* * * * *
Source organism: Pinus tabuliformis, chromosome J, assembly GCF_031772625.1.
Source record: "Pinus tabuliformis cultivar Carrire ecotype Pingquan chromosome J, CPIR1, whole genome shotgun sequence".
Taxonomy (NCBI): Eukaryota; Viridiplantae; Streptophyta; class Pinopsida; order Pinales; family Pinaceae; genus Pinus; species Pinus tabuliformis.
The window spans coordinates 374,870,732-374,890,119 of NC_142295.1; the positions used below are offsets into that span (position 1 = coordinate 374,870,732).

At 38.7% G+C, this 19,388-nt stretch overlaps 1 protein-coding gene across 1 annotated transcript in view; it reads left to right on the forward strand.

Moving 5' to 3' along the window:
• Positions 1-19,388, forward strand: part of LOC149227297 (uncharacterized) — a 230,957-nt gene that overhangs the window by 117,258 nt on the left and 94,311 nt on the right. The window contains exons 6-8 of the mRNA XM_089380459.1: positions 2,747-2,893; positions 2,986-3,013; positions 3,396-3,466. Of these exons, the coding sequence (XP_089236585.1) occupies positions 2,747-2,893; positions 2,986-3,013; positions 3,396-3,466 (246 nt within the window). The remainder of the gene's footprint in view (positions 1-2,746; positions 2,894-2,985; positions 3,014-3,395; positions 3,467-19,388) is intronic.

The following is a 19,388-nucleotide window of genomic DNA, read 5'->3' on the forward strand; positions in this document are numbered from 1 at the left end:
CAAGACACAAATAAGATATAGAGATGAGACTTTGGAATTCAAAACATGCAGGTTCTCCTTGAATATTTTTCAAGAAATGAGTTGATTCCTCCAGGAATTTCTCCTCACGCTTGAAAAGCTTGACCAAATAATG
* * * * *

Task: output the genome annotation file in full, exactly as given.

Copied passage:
Source organism: Pinus tabuliformis, chromosome J, assembly GCF_031772625.1.
Source record: "Pinus tabuliformis cultivar Carrire ecotype Pingquan chromosome J, CPIR1, whole genome shotgun sequence".
Taxonomy (NCBI): Eukaryota; Viridiplantae; Streptophyta; class Pinopsida; order Pinales; family Pinaceae; genus Pinus; species Pinus tabuliformis.
The window spans coordinates 374,870,732-374,890,119 of NC_142295.1; the positions used below are offsets into that span (position 1 = coordinate 374,870,732).

At 38.7% G+C, this 19,388-nt stretch overlaps 1 protein-coding gene across 1 annotated transcript in view; it reads left to right on the forward strand.

Moving 5' to 3' along the window:
• Positions 1-19,388, forward strand: part of LOC149227297 (uncharacterized) — a 230,957-nt gene that overhangs the window by 117,258 nt on the left and 94,311 nt on the right. The window contains exons 6-8 of the mRNA XM_089380459.1: positions 2,747-2,893; positions 2,986-3,013; positions 3,396-3,466. Of these exons, the coding sequence (XP_089236585.1) occupies positions 2,747-2,893; positions 2,986-3,013; positions 3,396-3,466 (246 nt within the window). The remainder of the gene's footprint in view (positions 1-2,746; positions 2,894-2,985; positions 3,014-3,395; positions 3,467-19,388) is intronic.

The following is a 19,388-nucleotide window of genomic DNA, read 5'->3' on the forward strand; positions in this document are numbered from 1 at the left end:
CAAGACACAAATAAGATATAGAGATGAGACTTTGGAATTCAAAACATGCAGGTTCTCCTTGAATATTTTTCAAGAAATGAGTTGATTCCTCCAGGAATTTCTCCTCACGCTTGAAAAGCTTGACCAAATAATG